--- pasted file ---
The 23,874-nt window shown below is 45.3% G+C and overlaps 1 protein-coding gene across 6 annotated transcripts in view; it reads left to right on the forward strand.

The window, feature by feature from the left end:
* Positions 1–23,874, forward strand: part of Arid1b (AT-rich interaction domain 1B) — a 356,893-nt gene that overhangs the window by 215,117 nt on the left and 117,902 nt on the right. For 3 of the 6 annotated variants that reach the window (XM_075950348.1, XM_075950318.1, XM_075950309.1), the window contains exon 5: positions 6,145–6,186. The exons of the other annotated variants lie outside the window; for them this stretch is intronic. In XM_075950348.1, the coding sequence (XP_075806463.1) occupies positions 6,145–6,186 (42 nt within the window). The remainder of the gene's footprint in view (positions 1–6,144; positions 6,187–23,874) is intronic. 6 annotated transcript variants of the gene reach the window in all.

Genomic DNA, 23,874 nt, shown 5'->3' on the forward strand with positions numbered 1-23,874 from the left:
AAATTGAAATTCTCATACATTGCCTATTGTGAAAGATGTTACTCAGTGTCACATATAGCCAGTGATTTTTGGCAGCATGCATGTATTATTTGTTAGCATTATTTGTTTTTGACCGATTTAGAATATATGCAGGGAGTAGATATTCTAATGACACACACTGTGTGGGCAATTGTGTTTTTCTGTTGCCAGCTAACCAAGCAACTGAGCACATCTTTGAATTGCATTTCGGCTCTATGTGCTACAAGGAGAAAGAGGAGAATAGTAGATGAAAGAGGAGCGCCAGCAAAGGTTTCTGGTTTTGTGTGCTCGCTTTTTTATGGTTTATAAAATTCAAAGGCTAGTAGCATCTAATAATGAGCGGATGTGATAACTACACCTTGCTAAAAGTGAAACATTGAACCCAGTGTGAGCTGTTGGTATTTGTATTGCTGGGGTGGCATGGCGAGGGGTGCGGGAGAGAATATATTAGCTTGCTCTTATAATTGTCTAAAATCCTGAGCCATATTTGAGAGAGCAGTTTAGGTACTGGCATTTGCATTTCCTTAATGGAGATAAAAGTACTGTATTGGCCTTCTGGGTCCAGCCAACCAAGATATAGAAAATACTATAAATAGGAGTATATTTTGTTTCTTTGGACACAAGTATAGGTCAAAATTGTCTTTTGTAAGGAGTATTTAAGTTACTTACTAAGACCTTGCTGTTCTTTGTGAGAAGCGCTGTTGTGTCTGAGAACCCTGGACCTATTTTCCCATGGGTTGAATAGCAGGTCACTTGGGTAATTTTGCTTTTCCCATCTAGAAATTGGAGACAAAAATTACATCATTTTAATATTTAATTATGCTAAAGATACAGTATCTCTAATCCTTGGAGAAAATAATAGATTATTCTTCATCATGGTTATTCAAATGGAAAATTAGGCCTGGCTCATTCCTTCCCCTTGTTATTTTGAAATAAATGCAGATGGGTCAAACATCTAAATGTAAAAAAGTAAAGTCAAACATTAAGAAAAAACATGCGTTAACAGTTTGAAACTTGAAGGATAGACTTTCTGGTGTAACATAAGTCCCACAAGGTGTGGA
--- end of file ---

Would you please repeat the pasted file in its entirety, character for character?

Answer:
The 23,874-nt window shown below is 45.3% G+C and overlaps 1 protein-coding gene across 6 annotated transcripts in view; it reads left to right on the forward strand.

The window, feature by feature from the left end:
* Positions 1–23,874, forward strand: part of Arid1b (AT-rich interaction domain 1B) — a 356,893-nt gene that overhangs the window by 215,117 nt on the left and 117,902 nt on the right. For 3 of the 6 annotated variants that reach the window (XM_075950348.1, XM_075950318.1, XM_075950309.1), the window contains exon 5: positions 6,145–6,186. The exons of the other annotated variants lie outside the window; for them this stretch is intronic. In XM_075950348.1, the coding sequence (XP_075806463.1) occupies positions 6,145–6,186 (42 nt within the window). The remainder of the gene's footprint in view (positions 1–6,144; positions 6,187–23,874) is intronic. 6 annotated transcript variants of the gene reach the window in all.

Genomic DNA, 23,874 nt, shown 5'->3' on the forward strand with positions numbered 1-23,874 from the left:
AAATTGAAATTCTCATACATTGCCTATTGTGAAAGATGTTACTCAGTGTCACATATAGCCAGTGATTTTTGGCAGCATGCATGTATTATTTGTTAGCATTATTTGTTTTTGACCGATTTAGAATATATGCAGGGAGTAGATATTCTAATGACACACACTGTGTGGGCAATTGTGTTTTTCTGTTGCCAGCTAACCAAGCAACTGAGCACATCTTTGAATTGCATTTCGGCTCTATGTGCTACAAGGAGAAAGAGGAGAATAGTAGATGAAAGAGGAGCGCCAGCAAAGGTTTCTGGTTTTGTGTGCTCGCTTTTTTATGGTTTATAAAATTCAAAGGCTAGTAGCATCTAATAATGAGCGGATGTGATAACTACACCTTGCTAAAAGTGAAACATTGAACCCAGTGTGAGCTGTTGGTATTTGTATTGCTGGGGTGGCATGGCGAGGGGTGCGGGAGAGAATATATTAGCTTGCTCTTATAATTGTCTAAAATCCTGAGCCATATTTGAGAGAGCAGTTTAGGTACTGGCATTTGCATTTCCTTAATGGAGATAAAAGTACTGTATTGGCCTTCTGGGTCCAGCCAACCAAGATATAGAAAATACTATAAATAGGAGTATATTTTGTTTCTTTGGACACAAGTATAGGTCAAAATTGTCTTTTGTAAGGAGTATTTAAGTTACTTACTAAGACCTTGCTGTTCTTTGTGAGAAGCGCTGTTGTGTCTGAGAACCCTGGACCTATTTTCCCATGGGTTGAATAGCAGGTCACTTGGGTAATTTTGCTTTTCCCATCTAGAAATTGGAGACAAAAATTACATCATTTTAATATTTAATTATGCTAAAGATACAGTATCTCTAATCCTTGGAGAAAATAATAGATTATTCTTCATCATGGTTATTCAAATGGAAAATTAGGCCTGGCTCATTCCTTCCCCTTGTTATTTTGAAATAAATGCAGATGGGTCAAACATCTAAATGTAAAAAAGTAAAGTCAAACATTAAGAAAAAACATGCGTTAACAGTTTGAAACTTGAAGGATAGACTTTCTGGTGTAACATAAGTCCCACAAGGTGTGGA